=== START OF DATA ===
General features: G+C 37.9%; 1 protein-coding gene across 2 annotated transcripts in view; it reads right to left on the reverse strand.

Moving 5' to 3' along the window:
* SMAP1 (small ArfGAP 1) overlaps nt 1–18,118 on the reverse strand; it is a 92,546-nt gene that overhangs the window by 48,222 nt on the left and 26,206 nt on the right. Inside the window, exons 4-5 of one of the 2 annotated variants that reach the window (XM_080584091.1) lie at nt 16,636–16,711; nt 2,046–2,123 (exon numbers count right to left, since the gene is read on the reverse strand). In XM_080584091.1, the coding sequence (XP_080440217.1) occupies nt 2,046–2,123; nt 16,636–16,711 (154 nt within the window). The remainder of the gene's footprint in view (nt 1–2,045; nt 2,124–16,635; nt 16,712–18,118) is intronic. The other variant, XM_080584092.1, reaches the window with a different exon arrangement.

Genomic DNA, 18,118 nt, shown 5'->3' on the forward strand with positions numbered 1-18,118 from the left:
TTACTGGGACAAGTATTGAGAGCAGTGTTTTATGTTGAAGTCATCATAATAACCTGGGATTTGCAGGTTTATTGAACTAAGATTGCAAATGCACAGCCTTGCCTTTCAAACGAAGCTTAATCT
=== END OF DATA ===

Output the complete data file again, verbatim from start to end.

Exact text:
General features: G+C 37.9%; 1 protein-coding gene across 2 annotated transcripts in view; it reads right to left on the reverse strand.

Moving 5' to 3' along the window:
* SMAP1 (small ArfGAP 1) overlaps nt 1–18,118 on the reverse strand; it is a 92,546-nt gene that overhangs the window by 48,222 nt on the left and 26,206 nt on the right. Inside the window, exons 4-5 of one of the 2 annotated variants that reach the window (XM_080584091.1) lie at nt 16,636–16,711; nt 2,046–2,123 (exon numbers count right to left, since the gene is read on the reverse strand). In XM_080584091.1, the coding sequence (XP_080440217.1) occupies nt 2,046–2,123; nt 16,636–16,711 (154 nt within the window). The remainder of the gene's footprint in view (nt 1–2,045; nt 2,124–16,635; nt 16,712–18,118) is intronic. The other variant, XM_080584092.1, reaches the window with a different exon arrangement.

Genomic DNA, 18,118 nt, shown 5'->3' on the forward strand with positions numbered 1-18,118 from the left:
TTACTGGGACAAGTATTGAGAGCAGTGTTTTATGTTGAAGTCATCATAATAACCTGGGATTTGCAGGTTTATTGAACTAAGATTGCAAATGCACAGCCTTGCCTTTCAAACGAAGCTTAATCT